In their August 14 reply to Sessions (which was also obtained by The Cannabist), Alaska Gov. Bill Walker and Attorney General Jahna Lindemuth raise an even more decisive objection to Sessions' numbers. "Pointing to our 2015 Annual Drug Report, your July 24 letter questions whether our regulatory framework adequately protects federal interests," they write. "As an initial matter, the statistics in the 2015 report cannot be fairly attributed to the industry since sales from state-licensed businesses did not begin until 2016. The report simply does not speak to the success or failure of the new regulatory framework."
Sessions, like the HIDTAs on which he relies, is obviously eager to impugn legalization, so eager that he does not let facts or logic get in his way. But since he is ostensibly engaged in a collaborative effort with state officials, he can expect to be challenged whenever he goes beyond what we actually know about the consequences of legalization. That dialogue could continue for years, since it really is too early, just three years after legal recreational sales began in Colorado and Washingston, to draw firm conclusions on this subject.
For the time being, Sessions is continuing to enforce the 2013 memo from Deputy Attorney General James Cole that suggested state-legal cannabusinesses needn't worry about federal prosecution unless they do something that undermines DOJ enforcement priorities such as preventing underage consumption, interstate smuggling, and drugged driving. The difference is that Sessions is making a show of asking states what they are doing to address those priorities.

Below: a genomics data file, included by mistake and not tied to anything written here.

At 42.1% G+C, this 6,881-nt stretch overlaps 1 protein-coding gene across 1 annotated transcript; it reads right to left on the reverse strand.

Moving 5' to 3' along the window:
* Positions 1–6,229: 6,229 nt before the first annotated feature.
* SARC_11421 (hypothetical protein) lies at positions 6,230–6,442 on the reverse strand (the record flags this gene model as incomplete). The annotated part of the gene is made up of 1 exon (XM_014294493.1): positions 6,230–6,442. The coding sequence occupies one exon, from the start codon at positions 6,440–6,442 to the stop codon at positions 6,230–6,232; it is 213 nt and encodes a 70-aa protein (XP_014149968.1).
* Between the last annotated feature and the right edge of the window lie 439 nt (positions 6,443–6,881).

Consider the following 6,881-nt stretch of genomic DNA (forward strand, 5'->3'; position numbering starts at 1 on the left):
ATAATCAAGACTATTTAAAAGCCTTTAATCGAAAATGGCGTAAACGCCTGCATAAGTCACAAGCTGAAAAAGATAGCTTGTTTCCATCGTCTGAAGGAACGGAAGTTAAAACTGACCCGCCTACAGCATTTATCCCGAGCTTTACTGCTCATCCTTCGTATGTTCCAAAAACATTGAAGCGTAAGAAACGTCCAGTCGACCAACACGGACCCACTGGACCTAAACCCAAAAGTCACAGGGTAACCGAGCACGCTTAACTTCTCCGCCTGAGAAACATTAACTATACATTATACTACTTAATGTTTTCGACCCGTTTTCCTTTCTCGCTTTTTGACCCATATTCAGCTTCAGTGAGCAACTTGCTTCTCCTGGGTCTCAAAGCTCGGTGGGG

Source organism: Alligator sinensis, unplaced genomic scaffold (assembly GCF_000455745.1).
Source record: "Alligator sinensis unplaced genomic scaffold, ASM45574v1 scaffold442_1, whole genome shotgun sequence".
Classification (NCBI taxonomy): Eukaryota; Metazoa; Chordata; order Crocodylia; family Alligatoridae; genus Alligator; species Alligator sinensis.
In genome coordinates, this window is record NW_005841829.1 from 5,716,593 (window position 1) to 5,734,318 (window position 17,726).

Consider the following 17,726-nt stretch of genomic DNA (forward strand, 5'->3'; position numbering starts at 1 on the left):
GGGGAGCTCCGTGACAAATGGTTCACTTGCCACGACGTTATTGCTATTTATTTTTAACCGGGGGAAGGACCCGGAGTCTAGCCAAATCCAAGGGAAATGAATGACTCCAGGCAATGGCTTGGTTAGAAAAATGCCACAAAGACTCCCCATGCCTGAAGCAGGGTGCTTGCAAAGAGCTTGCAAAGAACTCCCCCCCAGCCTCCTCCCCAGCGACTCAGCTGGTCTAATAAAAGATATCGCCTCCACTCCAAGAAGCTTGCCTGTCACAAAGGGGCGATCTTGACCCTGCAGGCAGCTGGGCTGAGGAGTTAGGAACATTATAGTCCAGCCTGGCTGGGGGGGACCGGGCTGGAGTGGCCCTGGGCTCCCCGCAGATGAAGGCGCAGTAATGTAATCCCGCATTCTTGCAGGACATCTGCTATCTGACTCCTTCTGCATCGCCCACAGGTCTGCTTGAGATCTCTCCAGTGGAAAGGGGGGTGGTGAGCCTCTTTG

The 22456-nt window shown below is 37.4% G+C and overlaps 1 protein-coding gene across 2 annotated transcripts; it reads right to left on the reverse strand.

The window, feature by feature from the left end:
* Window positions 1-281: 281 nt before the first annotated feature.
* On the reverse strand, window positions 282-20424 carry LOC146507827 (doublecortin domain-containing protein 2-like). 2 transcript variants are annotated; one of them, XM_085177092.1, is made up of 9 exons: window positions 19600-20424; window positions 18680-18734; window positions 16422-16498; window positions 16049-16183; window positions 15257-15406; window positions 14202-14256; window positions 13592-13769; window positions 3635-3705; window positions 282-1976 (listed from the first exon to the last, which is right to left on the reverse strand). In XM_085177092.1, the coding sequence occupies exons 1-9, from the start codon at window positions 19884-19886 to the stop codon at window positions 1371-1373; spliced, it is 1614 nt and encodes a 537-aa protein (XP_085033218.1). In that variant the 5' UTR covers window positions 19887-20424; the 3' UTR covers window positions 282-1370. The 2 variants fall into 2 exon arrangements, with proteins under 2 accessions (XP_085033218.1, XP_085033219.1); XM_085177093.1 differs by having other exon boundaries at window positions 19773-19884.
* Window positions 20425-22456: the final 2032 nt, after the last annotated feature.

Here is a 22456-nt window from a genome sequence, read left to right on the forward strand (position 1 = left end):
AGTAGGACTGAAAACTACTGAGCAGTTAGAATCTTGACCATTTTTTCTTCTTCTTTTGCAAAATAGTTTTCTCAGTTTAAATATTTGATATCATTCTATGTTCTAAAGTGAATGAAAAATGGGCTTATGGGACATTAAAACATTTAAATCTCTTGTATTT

Given the Cole memo's deliberate ambiguity, Sessions could use it to justify a broad crackdown on the newly legal cannabis industry. Instead of going after pot shops that violate state law by selling to minors, for example, he could say the potential for diversion from adult buyers makes all marijuana merchants legitimate targets. Likewise with interstate smuggling: Sessions could decide that even growers who who are not deliberately supplying the black market are contributing to the problem by producing marijuana that ends up in other states. And although retailers have no control over how people use the products they sell, Sessions could say it is their fault whenever one of their customers drives while stoned. If Sessions insists on the complete elimination of those problems, as Mike Riggs observed a couple of weeks ago, he is asking states with legal marijuana to do the impossible.
But Sessions does not seem inclined to take that position, which would be tantamount to scrapping the Cole memo altogether. Such broad interference would be politically perilous, and Sessions probably would not like the practical results either, since eliminating conspicuous cannabusinesses would only make the market harder to control. State officials will continue to maintain, as both of these letters do, that licensing and regulation serve federal interests better than a return to the black or gray market would, and Sessions is not even trying to dispute that point. By asking states to regulate better, he implicitly concedes that prohibition is gone for good.